YOU often hear the term “nothing good ever happens after midnight”. But from my experience minding Roosters players last season, and as a former NSW police officer, it is much simpler: “Nothing good ever happens when you are drunk.”
While the majority of our society can have a social beer without drinking to excess and misbehaving, they are not drinking in the same unique environments as professional footballers.
Think of the peer pressure in terms of being on a constant bucks night, only with the extra pressure of having a high profile.
Now consider how easy it is for them. I have witnessed firsthand how players are treated within licensed premises. They are given VIP areas, free entry and are quite often served beyond responsible service of alcohol standards. It is routine for them to receive unlimited free drinks.
I have certainly done my fair share of tapping on the broad shoulders of these guys. I can tell them in briefings before the evening starts, before the first drink, what the consequences will be. And I can remind them of the headlines they may see about themselves the next day. But when they get to that level of intoxication, all of that goes out the window – they’re too drunk to adhere to advice.
As a chaperone for football clubs, you can hammer home discipline issues and reinforce the rules. But when the peer pressure kicks in they’re a law unto themselves – a natural occurrence when such a large group of extremely competitive men drink together.
It becomes easier to save face and drink to excess rather than be an individual. The players who are the non-drinkers in clubs generally don’t even go out.
So what’s the answer? I don’t believe in banning alcohol altogether but I do believe these players need better protection against the many factors surrounding the “dangers” of a night out.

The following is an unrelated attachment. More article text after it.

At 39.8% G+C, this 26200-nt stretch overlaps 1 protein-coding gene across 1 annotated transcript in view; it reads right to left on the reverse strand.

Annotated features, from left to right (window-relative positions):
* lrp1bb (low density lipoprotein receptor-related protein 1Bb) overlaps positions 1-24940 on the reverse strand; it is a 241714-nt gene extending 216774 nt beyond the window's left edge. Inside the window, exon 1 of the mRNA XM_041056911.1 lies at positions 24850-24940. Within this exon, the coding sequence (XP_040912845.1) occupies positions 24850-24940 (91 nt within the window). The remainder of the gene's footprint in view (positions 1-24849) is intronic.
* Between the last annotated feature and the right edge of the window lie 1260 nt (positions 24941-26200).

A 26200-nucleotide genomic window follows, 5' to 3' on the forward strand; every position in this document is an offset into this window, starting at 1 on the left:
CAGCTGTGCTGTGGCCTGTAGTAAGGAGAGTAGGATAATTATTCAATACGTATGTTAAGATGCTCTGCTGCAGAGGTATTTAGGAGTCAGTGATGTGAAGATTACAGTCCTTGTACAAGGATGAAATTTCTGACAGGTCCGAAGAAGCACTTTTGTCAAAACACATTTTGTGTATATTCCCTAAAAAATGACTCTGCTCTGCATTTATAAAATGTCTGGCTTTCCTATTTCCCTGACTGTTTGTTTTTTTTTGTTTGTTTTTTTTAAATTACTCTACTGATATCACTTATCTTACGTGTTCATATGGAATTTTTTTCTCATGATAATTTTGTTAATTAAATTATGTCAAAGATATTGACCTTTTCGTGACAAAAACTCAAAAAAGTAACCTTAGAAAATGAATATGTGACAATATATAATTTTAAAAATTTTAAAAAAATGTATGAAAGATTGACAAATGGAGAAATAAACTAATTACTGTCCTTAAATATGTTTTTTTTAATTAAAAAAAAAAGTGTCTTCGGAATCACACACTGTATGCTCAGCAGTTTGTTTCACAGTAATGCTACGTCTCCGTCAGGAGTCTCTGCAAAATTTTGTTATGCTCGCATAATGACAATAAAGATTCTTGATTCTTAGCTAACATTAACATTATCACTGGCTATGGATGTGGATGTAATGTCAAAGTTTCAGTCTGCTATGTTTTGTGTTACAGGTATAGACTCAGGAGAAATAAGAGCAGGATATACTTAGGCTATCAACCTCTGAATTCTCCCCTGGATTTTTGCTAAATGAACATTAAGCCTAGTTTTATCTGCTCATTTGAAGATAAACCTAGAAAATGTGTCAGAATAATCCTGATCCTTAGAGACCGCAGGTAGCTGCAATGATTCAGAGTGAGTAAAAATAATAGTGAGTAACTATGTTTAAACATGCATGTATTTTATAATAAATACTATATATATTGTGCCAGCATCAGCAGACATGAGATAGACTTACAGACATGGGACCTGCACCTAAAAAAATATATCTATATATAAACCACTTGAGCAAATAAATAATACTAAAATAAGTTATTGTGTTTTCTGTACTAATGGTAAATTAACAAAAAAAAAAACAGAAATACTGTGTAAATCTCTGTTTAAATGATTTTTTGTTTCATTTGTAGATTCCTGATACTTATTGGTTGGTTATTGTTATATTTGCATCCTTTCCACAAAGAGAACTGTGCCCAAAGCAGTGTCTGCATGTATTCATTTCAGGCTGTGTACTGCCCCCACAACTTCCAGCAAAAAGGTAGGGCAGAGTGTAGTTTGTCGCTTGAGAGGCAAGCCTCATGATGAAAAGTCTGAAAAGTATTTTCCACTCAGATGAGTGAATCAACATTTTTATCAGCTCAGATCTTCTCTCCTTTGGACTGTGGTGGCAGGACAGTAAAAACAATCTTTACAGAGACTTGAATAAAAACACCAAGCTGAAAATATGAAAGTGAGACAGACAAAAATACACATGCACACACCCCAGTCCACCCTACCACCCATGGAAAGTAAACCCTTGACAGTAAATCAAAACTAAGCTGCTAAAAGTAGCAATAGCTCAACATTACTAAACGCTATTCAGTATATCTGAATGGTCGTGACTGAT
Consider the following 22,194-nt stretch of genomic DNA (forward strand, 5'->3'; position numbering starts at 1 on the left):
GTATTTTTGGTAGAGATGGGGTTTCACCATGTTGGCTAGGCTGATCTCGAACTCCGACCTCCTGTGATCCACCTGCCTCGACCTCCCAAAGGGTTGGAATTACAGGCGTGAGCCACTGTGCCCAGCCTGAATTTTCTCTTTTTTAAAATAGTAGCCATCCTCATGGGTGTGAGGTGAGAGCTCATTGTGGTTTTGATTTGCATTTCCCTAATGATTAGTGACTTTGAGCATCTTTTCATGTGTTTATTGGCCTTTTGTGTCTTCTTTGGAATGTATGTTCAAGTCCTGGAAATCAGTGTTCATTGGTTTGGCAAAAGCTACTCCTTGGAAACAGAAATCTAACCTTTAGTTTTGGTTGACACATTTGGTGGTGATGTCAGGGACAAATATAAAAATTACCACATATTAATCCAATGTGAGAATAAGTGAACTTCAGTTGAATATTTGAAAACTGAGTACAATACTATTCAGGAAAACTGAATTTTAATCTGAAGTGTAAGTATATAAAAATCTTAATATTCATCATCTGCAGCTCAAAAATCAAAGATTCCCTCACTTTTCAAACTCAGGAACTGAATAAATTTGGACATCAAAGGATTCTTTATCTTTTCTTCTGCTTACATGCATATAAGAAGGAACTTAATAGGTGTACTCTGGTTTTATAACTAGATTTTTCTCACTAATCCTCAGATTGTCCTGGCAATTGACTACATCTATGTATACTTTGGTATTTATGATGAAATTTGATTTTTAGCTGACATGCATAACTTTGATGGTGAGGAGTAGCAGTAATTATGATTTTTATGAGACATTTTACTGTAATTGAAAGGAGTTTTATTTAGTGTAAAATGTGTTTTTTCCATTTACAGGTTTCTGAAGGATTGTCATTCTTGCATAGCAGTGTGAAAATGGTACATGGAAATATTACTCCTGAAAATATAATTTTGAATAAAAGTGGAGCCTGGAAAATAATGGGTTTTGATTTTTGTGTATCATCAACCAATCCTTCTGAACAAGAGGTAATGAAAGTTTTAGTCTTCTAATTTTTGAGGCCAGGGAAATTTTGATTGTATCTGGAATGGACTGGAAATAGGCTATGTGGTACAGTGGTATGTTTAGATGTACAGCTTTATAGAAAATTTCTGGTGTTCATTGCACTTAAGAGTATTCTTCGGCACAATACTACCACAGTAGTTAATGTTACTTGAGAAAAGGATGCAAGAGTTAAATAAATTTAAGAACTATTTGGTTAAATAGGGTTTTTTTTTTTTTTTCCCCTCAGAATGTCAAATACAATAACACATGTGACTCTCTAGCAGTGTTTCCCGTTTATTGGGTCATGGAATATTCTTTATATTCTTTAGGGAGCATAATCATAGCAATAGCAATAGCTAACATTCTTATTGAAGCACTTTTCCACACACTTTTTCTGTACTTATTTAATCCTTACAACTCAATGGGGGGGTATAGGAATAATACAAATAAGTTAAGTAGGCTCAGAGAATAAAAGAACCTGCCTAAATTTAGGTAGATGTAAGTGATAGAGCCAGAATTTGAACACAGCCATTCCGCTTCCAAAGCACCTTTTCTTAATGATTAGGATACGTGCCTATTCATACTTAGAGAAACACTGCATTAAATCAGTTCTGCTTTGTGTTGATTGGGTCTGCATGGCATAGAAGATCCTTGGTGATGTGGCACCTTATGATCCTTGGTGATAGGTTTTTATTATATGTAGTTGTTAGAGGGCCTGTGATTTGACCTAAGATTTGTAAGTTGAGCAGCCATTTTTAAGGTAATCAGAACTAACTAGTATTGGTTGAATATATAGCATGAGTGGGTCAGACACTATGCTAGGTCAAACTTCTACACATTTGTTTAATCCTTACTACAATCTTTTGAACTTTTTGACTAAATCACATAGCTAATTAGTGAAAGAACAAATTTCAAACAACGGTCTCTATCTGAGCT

Setting up procedures with security and management of venues, conducting investigations after the fact or analysing the risks and working with club management – all will go a long way to reducing the problem.
I believe the code needs to enforce a policy that each club needs someone in a role like mine, to keep the players from drinking to obliteration. It shouldn’t be about these men being so bad they need a babysitter. Rather let’s put a positive spin on this and declare that the clubs are being pro-active by taking a trained professional to travel with all sides.
Put simply, the NRL needs professional help. It is no longer just about the football.
The issue of the game at the moment is about off-field behaviour and they need to get specialists in to advise them because it’s clearly out of the control of management at the moment. I’m talking about a professional in this area in each club – providing off-field discipline, writing policies, chairing discipline committees, doing player profiling, writing player community programmes, acting as a police liaison, assisting with media inquiries and responses.
My background with the police is crime diversion and I did a lot of work involving licensed premises and drinking. But the role could be filled by all sorts of people with security, police and even psychology backgrounds. Crucially however, it needs to be implemented at an NRL level.
It is the only way to address the issue.
It cannot remain with individual clubs because they are all about winning games. How can club officials objectively decide issues such as these without taking into account how crucial the player in question is to their chances of winning? There’s a natural bias.
Will it work? You may even ask is my role effective now? While some players treat me like I’m the fun police, most of them truly appreciate my role and what I am trying to do for them. It’s a role most players realise is for their own protection.
I am confident that over time, if you implemented something like this across the board it would become the norm and as a result we would see an improvement in player behaviour.
But like the criminal justice system the NRL needs a set discipline policy for player minders to be able to police. It must be an unbiased and consistent policy. Everybody has to be dealt with by the same rules, across all players and clubs.
And there needs to be a reasonable fear of consequence for a breach so that the player is left knowing full well the consequences of his actions.
At the moment the NRL is simply reactive. They are saying, “Let’s deal with it as it occurs.” But it is no longer good enough to throw Band-Aids around.
What we need now is something proactive like this. But it is the code that needs to take charge, not the clubs.
Trent Southworth is a security and discipline consultant for top sport sides
Title: Code needed for NRL nights
Source: The Daily Telegraph
March 18, 2009 12:00am